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Development of in-situ photoluminescence characterization tools for the study of semiconductors for photovoltaics application

Abstract : During the last few decades, the conversion efficiency of photovoltaic solar cell has been significantly improved, almost reaching the Shockley-Queisser theoretical limit. At this point, a profound understanding of material properties and its evolution during the solar cell fabrication processes become increasingly crucial to further improve the cell conversion efficiency. For this reason, my doctoral studies have been focused on the development of in-situ characterization tools, which allows the studies of material properties in real time during the processes. The tools were developed based on photoluminescence techniques, in which the sample (semiconductor materials) is optically excited and simultaneously emits photons with energy approximately equal to the band gap of materials. In this thesis, three in-situ characterization tools will be presented.In-situ SSPL, based on steady-state photoluminescence technique, is developed to study the properties of semiconductor materials during the processes by directly measuring the steady-state PL intensity. After the upgrade of optical acquisition system, the tool has been used extensively to study the evolution of surface properties of crystalline silicon wafer, passivated by aluminum oxide (Al2O3) grown by atomic layer deposition (ALD) and hydrogenated amorphous silicon (a-Si:H) grown by plasma-enhanced chemical vapor deposition (PECVD), under Ar/H2 plasma exposure at different conditions. From these experiments, the behavioral differences between Al2O3-passivated sample and a-Si:H-passivated sample was observed and discussed. In addition, thanks to the plasma exposure experiment through a magnesium fluoride optical window (MgF2), the root cause of plasma-induced degradation of surface passivation was pin-pointed. Last but not least, the relationship between the dynamic of plasma-induced degradation and the plasma parameters (e.g. applied RF power, chamber pressure, and temperature) was also studied.To go one step further, in-situ MPL, based on modulated photoluminescence technique, is built to quantitatively study the properties of semiconductor materials. This characterization tool employs an intensity-modulated laser to excite the sample, so the minority carrier lifetime can be measured. After the conceptualization and fabrication of a new optical acquisition system, the system calibration and the optimization of MPL parameters were conducted. Furthermore, a characterization method was also developed, so the in-situ MPL is able to measure the minority carrier lifetime at a defined minority carrier density (e.g. 1015 cm-3 for non-concentrated single junction solar cell). After a lot of work, the tool is now fully functional and has been used to measure the minority carrier lifetime of crystalline silicon wafer during the de position of a-Si:H passivation layer, the thermal treatment, and the deposition of hydrogenated amorphous silicon nitride (a-SiNx:H) anti-reflection coating. The experimental results show that the temperature at which the processes were conducted plays a major role in activation and modification of surface passivation properties provided by Al2O3.Finally, as the tendency toward tandem solar cell has been continuously growing, another in-situ characterization tool, known as in-situ PLt (in-situ photoluminescence for tandem solar cell), was built. This characterization tool results from a combination of steady-state photoluminescence and modulated photoluminescence technique and was designed to study in real time the properties of both sub-cells independently and simultaneously. The in-situ PLt can be a potential characterization tool for the research toward high efficiency tandem solar cell.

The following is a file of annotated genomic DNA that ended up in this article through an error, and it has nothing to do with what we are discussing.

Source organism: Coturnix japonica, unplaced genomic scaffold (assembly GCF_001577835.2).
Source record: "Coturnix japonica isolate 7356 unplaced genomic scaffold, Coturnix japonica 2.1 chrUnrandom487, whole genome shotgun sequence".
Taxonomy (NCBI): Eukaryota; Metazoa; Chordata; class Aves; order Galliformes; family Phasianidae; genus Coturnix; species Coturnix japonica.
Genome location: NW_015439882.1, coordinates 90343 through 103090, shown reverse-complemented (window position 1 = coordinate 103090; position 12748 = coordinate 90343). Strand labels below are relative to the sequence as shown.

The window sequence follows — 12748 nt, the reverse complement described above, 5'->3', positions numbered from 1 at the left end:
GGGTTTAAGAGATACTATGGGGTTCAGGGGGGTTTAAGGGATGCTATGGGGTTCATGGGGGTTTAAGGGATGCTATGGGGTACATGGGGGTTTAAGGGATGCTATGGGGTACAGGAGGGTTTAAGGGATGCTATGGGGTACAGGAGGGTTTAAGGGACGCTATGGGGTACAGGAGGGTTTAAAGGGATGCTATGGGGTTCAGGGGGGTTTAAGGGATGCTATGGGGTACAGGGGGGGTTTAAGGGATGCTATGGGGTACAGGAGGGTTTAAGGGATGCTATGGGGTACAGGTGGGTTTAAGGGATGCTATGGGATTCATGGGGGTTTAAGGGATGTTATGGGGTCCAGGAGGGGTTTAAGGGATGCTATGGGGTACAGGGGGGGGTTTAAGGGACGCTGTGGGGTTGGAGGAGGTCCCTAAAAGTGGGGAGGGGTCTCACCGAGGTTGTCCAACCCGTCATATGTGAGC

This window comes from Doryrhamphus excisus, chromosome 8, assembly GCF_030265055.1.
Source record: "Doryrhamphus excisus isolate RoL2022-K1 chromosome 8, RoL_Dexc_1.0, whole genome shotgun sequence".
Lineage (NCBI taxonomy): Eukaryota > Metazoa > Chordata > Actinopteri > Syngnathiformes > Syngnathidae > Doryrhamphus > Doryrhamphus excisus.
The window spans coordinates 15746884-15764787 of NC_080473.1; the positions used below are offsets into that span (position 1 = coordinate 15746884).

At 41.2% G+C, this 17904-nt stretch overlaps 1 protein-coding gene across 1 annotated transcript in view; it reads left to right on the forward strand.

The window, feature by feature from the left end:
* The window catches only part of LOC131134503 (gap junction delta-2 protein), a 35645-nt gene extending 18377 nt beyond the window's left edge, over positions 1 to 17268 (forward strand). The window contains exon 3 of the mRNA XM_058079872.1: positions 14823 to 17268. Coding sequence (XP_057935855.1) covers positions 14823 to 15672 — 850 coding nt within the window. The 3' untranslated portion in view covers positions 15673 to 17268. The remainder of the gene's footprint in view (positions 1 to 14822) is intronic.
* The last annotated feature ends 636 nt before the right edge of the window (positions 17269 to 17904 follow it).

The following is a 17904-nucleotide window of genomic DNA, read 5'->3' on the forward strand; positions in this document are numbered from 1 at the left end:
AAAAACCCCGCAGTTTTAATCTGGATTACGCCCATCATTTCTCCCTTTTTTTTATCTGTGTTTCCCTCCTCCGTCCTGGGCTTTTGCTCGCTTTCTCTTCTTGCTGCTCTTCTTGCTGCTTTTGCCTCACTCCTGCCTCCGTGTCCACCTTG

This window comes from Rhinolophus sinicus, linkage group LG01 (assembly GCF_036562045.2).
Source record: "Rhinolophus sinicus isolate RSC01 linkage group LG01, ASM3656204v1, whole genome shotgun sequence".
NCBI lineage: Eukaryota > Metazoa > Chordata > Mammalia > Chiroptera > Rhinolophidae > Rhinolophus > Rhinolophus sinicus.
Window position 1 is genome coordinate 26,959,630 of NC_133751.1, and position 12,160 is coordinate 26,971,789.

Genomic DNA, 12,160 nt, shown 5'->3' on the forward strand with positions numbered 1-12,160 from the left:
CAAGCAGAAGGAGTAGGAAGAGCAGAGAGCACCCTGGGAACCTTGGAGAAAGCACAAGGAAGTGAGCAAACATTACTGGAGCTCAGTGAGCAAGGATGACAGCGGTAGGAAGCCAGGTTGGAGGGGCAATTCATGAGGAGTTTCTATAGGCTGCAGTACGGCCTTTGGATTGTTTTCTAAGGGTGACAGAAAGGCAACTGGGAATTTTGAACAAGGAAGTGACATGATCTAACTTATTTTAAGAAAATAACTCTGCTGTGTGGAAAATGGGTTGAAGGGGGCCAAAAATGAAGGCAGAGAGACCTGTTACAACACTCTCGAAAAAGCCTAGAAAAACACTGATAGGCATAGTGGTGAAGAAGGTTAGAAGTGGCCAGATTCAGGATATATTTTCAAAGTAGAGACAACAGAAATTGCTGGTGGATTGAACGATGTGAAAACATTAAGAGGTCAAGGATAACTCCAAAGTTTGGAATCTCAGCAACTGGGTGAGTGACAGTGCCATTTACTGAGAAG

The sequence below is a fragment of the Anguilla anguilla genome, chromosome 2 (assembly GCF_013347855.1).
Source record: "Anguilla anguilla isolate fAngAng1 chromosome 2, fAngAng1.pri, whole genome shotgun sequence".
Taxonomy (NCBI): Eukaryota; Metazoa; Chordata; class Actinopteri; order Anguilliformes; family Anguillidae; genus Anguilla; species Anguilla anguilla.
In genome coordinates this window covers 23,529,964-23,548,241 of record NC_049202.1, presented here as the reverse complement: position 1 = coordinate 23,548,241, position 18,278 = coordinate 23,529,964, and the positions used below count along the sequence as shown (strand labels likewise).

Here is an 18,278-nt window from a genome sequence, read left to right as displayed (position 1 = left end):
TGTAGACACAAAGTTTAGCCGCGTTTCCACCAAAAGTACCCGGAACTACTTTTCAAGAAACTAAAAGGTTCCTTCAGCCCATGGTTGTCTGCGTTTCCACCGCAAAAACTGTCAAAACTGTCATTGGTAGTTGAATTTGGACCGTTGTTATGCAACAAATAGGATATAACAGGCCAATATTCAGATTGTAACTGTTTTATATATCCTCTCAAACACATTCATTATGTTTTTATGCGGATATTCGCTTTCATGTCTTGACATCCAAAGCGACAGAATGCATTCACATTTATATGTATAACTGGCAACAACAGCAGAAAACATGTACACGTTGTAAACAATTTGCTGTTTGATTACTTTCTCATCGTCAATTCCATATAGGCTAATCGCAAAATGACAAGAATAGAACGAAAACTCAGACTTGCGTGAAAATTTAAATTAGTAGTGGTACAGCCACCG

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Submitted on : Monday, March 2, 2020 - 4:45:37 PM
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Mengkoing Sreng. Development of in-situ photoluminescence characterization tools for the study of semiconductors for photovoltaics application. Materials Science [cond-mat.mtrl-sci]. Institut Polytechnique de Paris, 2019. English. ⟨NNT : 2019IPPAX003⟩. ⟨tel-02496035⟩



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